Meat-Eating Dinosaurs Used Legs and Arms Like Birds
EYE CARE, VISION
Gene-Transfer Proves Safe for Vision Problem
Action-Filled Video Games Boost Adult Vision
Americans Losing Sight of Eye Health
FITNESS
Simple Steps Get Walkers Moving
Meditation May Help Put Primary Insomnia to Bed
Marathoners Go the Distance on Heart Health
GASTROINTESTINAL PROBLEMS
Olive Oil May Protect Against Bowel Disease
New Yogurt May Ease Stomach Ulcers
HRT Use Raises Risk of Stomach Trouble
GENERAL HEALTH
When It Comes to Lifting, the Pros Have Your Back
Asparagus May Ease Hangover
Eating More Soy May Be Good For Your Lung Function
HEAD & NECK
Many Children Will Outgrow Headaches
Zen May Thicken Brain, Thwart Pain
Ski Helmets Encouraged for All
HEALTH & TECHNOLOGY
E-Mailing Your Way to Healthier Habits
Airport Full Body Scanners Pose No Health Threat: Experts
Magnet Therapy May Ease Hard-to-Treat Depression
HEARING
Noise Hurts Men's Hearing More, Study Shows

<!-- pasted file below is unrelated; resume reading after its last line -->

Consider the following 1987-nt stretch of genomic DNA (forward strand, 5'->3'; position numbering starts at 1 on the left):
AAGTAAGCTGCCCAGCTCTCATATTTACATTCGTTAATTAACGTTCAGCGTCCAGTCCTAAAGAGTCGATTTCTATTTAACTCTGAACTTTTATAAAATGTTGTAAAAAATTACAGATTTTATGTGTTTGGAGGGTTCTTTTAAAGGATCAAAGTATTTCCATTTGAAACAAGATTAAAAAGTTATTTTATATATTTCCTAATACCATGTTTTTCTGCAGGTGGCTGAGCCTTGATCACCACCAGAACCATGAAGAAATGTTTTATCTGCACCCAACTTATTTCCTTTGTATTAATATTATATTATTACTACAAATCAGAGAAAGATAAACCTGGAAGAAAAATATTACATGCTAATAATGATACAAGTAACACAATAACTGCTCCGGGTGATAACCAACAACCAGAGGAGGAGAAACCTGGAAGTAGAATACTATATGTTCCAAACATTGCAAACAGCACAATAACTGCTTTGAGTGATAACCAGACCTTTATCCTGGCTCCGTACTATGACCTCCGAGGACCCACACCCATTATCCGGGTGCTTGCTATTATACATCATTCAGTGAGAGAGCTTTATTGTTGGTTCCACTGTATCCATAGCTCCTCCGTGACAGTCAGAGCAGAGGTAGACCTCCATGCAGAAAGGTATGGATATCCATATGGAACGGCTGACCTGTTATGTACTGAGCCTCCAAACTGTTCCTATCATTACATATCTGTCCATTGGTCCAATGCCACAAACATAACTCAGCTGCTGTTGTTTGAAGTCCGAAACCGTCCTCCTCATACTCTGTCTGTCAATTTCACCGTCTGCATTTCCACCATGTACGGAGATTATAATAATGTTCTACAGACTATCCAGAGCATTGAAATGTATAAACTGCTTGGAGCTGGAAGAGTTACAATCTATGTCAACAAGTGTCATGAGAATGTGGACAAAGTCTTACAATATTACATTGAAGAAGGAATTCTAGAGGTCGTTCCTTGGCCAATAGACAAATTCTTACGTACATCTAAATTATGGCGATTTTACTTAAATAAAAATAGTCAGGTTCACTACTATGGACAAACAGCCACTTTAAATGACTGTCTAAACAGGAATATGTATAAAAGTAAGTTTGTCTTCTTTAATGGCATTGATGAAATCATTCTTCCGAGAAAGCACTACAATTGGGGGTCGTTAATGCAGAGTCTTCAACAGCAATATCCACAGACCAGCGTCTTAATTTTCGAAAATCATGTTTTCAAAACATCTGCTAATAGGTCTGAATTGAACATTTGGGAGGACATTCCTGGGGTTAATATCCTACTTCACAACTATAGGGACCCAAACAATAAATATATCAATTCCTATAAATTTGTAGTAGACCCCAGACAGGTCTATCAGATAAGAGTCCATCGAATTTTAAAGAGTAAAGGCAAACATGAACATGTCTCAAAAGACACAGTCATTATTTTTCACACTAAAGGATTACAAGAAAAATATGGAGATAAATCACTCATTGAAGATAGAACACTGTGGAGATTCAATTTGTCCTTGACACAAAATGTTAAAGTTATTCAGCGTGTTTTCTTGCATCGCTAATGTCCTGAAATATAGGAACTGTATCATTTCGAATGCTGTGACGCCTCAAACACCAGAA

Summer Sounds Can Lead to Hearing Loss
HEART & CARDIOVASCULAR
Chinese Red Yeast Rice May Prevent Heart Attack
Psychiatric Drugs Might Raise Cardiac Death Risk
Arteries Age Twice as Fast in Smokers
INFECTIOUS DISEASE
Swine Flu Loves a Crowd
Chinese 'Devil Dung' Plant Could Be a Swine Flu Fighter
Poor Restroom Cleaning Causes Cruise-Ship Sickness
INFERTILITY
Obesity May Affect Fertility in Young Womene
KID'S HEALTH
Time to Remind Teens About Sun Protection
Gene Variation Found in Boys With Delinquent Peers
Scary Toxins Make Halloween Face Paints Questionable
MEN'S HEALTH
Sunlight May Help Protect Men From Kidney Cancer
More Vitamin C May Mean Less Chance of Gout
Drinking Green Tea May Slow Prostate Cancer
MENTAL HEALTH
Most Depressed Teens Don't Get Treatment
Living Alone Increases Odds of Developing Dementia
Positive Brain Changes Seen After Body-Mind Meditation
PAIN
'Cell Phone Elbow' -- A New Ill for the Wired Age
Tai Chi May Help Ease Fibromyalgia
Alleviating Rheumatoid Arthritis
PHYSICAL THERAPY
PREGNANCY
Pre-Pregnancy Weight Linked to Babies' Heart Problems